Dr. Christina Grant
The Hamilton Spectator
Wed Dec 07 2011
Q: The teen years are often a time of experimenting with alcohol and drugs. My child has Type 1 diabetes. What are the risks of my teenager experimenting with this, and what can I do about it?
A: The teen years are a time of experimenting with alcohol and drugs. But that doesn't necessarily mean your teen is. The 2011 Centre for Addiction and Mental Health Drug and Alcohol Use Annual Survey was released last week. It shows that, in Ontario, among students in grades 7 to 12, 55 per cent drank alcohol at least once in the past year. In contrast, 9 per cent have smoked cigarettes and 22 per cent have smoked marijuana at least once in the past year. Alcohol remains the most common drug.
Drinking alcohol carries with it some unique risks for teens with Type 1 diabetes. Regardless of whether your teen is drinking, a teen with diabetes needs to know some facts. The liver has to clean out the "poison" alcohol from the body, which takes time and, as a result, the liver is not able to respond appropriately if the blood sugar goes low. Normally, the liver breaks down something called glycogen to keep sugar in a normal range. When a person is drinking, the liver is "preoccupied" by getting rid of the alcohol in the body and may not respond as usual, which could result in low sugar or hypoglycemia, which can be deadly.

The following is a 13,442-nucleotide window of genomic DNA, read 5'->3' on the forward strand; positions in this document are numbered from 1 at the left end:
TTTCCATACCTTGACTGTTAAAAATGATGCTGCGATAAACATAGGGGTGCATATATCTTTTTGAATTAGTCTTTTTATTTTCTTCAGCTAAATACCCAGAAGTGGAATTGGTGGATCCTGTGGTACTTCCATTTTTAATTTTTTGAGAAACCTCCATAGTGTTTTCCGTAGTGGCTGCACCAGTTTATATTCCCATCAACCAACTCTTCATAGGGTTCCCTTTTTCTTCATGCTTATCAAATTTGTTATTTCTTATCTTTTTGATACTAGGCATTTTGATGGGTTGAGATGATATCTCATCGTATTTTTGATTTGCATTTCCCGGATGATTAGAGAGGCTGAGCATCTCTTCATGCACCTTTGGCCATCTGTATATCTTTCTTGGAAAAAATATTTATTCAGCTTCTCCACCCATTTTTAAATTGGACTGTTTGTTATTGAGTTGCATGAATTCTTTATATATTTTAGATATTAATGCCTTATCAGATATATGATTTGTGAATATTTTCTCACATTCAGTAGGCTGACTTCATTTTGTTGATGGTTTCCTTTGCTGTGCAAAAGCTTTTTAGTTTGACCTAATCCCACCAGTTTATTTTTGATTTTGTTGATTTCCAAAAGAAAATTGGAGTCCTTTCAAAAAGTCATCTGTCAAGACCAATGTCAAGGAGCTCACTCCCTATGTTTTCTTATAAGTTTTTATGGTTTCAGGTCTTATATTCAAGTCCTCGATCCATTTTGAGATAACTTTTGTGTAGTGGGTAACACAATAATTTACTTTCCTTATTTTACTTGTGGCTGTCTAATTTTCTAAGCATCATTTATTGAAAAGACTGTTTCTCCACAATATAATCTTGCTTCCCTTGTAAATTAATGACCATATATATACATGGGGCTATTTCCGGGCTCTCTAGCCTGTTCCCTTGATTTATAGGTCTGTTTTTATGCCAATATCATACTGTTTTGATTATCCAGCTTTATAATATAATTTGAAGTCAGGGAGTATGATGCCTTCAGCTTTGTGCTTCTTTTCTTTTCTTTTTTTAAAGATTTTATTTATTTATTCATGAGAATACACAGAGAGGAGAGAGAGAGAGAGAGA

How can you help your teen to be safe?
• Make sure your teen always wears his/her MedicAlert, which is more important than ever in a social situation where alcohol and drugs may be present.
• Let your teen know it's important to understand the facts about alcohol and diabetes, share this article, and suggest he/she talk to the family doctor or diabetes doctor about this.
• Insist that your teen have a friend with him/her at a party who knows about the diabetes so that if your teen feels or looks unwell, someone knows what to do.
How teens with Type 1 diabetes can keep themselves safe:
• Check your sugar before you go out for the evening, a couple times when you are out and always before you go to bed.
• Eat normally before going out and eat while you are out, especially if you are drinking alcohol.
• Always carry your glucometer and a source of simple carbohydrates (for example: hard candies) and make sure your friend knows where they are.
• Limit yourself to no more than two standard-size drinks that are low in carbohydrates (low-carb beer, wine, rum, vodka) and avoid sugary drinks (wine coolers) or regular beer, which is very high in carbohydrates.
• If drinking hard liquor, stretch drinks with mixers such as diet pop that do not contain carbohydrates.
• Do not take extra insulin to compensate for the carbohydrates in the alcohol.
House Calls is written weekly by experts at Hamilton Health Sciences. Dr. Christina Grant is an adolescent medicine physician at McMaster Children's Hospital.